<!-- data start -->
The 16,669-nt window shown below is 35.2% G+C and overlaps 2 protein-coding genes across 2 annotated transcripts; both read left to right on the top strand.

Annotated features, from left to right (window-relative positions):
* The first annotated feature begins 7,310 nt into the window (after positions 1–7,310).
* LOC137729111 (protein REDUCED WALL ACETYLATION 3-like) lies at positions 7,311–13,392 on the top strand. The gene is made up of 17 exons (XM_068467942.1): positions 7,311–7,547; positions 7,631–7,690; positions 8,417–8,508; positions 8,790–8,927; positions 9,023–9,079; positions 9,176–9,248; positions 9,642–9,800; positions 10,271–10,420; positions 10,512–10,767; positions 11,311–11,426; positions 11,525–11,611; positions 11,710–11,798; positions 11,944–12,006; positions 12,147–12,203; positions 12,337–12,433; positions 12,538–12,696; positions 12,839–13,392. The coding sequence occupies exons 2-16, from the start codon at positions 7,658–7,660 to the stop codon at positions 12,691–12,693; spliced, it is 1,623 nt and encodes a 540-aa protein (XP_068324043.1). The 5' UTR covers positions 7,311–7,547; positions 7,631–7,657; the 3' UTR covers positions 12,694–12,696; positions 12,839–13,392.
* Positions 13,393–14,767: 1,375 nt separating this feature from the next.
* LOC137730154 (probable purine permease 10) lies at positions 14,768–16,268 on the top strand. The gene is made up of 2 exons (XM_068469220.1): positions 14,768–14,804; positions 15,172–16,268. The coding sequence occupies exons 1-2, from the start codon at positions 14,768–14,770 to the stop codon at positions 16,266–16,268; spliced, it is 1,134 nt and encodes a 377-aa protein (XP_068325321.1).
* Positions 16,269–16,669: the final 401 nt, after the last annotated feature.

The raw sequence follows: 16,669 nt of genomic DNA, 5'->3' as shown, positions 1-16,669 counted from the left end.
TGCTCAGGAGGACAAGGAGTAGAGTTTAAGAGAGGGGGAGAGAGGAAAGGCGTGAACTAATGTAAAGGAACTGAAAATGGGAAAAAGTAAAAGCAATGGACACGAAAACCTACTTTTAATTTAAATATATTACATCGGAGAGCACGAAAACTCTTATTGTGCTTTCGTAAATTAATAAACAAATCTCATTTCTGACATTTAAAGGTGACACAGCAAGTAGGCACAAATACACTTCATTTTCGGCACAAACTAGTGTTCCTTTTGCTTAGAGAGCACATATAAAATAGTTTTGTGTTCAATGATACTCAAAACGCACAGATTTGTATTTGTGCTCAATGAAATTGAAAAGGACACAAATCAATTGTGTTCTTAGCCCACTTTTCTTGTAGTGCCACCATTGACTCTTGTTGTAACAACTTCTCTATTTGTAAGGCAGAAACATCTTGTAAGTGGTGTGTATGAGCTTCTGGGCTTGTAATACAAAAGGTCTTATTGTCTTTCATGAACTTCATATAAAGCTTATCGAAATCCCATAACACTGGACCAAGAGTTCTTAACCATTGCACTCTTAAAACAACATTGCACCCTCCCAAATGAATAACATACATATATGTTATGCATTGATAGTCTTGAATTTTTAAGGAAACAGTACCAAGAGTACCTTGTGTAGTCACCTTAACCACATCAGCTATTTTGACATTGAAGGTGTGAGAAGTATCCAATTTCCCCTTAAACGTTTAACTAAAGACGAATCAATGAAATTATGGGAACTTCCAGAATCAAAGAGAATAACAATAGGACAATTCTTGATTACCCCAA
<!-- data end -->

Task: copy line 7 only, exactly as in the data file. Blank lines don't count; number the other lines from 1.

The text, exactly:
* Positions 16,269–16,669: the final 401 nt, after the last annotated feature.